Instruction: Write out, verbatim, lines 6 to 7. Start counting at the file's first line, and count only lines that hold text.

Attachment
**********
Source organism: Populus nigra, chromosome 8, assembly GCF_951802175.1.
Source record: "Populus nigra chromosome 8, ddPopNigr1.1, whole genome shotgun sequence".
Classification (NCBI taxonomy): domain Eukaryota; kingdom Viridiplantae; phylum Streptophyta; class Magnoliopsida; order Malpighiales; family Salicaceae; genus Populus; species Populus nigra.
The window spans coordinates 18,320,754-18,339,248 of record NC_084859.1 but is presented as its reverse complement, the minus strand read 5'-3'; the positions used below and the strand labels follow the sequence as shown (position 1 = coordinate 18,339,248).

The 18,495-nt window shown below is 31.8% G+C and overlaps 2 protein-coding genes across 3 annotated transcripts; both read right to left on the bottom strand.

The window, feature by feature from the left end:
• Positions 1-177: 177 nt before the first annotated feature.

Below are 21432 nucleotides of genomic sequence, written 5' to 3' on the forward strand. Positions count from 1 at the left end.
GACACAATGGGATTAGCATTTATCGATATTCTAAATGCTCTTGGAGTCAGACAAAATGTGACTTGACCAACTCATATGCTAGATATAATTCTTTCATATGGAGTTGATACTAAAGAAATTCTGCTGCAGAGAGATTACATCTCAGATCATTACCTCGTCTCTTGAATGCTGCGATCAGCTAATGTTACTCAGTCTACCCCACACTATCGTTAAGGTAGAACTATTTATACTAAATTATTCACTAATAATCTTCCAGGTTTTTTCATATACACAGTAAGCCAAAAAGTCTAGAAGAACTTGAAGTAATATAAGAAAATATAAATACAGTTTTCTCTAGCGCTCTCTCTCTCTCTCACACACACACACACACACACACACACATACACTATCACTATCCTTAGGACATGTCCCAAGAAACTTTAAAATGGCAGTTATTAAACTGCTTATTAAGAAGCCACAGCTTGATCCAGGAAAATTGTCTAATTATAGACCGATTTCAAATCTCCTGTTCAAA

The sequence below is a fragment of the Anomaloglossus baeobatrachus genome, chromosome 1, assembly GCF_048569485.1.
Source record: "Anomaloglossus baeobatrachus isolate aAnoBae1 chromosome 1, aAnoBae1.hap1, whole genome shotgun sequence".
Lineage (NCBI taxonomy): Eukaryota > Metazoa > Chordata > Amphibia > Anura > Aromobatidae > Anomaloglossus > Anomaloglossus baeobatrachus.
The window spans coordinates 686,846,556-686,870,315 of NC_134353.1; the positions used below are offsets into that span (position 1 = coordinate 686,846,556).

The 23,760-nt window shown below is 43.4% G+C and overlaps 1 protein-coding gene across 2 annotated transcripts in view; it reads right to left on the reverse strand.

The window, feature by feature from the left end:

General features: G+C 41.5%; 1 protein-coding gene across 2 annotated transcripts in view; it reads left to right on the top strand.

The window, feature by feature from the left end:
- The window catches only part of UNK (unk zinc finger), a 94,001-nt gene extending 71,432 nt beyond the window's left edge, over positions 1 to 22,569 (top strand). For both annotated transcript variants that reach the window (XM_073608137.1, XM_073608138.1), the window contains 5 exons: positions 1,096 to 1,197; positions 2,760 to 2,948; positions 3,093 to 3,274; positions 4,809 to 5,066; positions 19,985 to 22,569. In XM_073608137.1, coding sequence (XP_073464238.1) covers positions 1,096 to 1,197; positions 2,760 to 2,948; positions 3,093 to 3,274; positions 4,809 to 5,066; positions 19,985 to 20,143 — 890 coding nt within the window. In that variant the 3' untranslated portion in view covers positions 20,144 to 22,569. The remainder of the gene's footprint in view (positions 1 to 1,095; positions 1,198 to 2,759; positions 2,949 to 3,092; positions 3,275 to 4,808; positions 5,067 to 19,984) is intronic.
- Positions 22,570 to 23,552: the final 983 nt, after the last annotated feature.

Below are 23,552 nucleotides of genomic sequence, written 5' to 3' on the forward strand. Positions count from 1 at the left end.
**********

The window, feature by feature from the left end:
• Positions 1-177: 177 nt before the first annotated feature.